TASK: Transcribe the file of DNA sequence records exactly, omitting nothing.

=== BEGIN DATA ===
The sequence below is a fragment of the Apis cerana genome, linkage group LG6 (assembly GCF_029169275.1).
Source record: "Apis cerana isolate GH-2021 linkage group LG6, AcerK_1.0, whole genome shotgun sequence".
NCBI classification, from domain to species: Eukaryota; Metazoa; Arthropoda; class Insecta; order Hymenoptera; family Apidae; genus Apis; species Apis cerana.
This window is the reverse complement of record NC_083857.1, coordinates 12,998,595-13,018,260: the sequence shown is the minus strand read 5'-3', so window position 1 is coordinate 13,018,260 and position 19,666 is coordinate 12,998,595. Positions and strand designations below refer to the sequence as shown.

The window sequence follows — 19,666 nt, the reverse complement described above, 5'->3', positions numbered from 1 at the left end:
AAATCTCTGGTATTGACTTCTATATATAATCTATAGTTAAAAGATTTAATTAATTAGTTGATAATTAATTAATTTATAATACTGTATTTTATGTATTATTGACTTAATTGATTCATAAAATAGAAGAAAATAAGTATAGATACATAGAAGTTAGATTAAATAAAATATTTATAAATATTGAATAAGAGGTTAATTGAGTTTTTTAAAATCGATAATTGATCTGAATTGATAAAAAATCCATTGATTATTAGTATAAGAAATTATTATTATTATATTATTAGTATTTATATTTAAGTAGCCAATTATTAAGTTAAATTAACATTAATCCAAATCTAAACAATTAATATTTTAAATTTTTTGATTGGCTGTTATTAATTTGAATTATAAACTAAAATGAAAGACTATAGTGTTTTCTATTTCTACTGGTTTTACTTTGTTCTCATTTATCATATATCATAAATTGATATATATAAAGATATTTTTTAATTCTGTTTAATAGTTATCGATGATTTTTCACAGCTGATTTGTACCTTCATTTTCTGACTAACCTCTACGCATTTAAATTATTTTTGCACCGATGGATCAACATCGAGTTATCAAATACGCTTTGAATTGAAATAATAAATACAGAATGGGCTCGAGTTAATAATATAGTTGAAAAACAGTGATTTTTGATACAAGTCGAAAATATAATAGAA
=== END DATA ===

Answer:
The sequence below is a fragment of the Apis cerana genome, linkage group LG6 (assembly GCF_029169275.1).
Source record: "Apis cerana isolate GH-2021 linkage group LG6, AcerK_1.0, whole genome shotgun sequence".
NCBI classification, from domain to species: Eukaryota; Metazoa; Arthropoda; class Insecta; order Hymenoptera; family Apidae; genus Apis; species Apis cerana.
This window is the reverse complement of record NC_083857.1, coordinates 12,998,595-13,018,260: the sequence shown is the minus strand read 5'-3', so window position 1 is coordinate 13,018,260 and position 19,666 is coordinate 12,998,595. Positions and strand designations below refer to the sequence as shown.

The window sequence follows — 19,666 nt, the reverse complement described above, 5'->3', positions numbered from 1 at the left end:
AAATCTCTGGTATTGACTTCTATATATAATCTATAGTTAAAAGATTTAATTAATTAGTTGATAATTAATTAATTTATAATACTGTATTTTATGTATTATTGACTTAATTGATTCATAAAATAGAAGAAAATAAGTATAGATACATAGAAGTTAGATTAAATAAAATATTTATAAATATTGAATAAGAGGTTAATTGAGTTTTTTAAAATCGATAATTGATCTGAATTGATAAAAAATCCATTGATTATTAGTATAAGAAATTATTATTATTATATTATTAGTATTTATATTTAAGTAGCCAATTATTAAGTTAAATTAACATTAATCCAAATCTAAACAATTAATATTTTAAATTTTTTGATTGGCTGTTATTAATTTGAATTATAAACTAAAATGAAAGACTATAGTGTTTTCTATTTCTACTGGTTTTACTTTGTTCTCATTTATCATATATCATAAATTGATATATATAAAGATATTTTTTAATTCTGTTTAATAGTTATCGATGATTTTTCACAGCTGATTTGTACCTTCATTTTCTGACTAACCTCTACGCATTTAAATTATTTTTGCACCGATGGATCAACATCGAGTTATCAAATACGCTTTGAATTGAAATAATAAATACAGAATGGGCTCGAGTTAATAATATAGTTGAAAAACAGTGATTTTTGATACAAGTCGAAAATATAATAGAA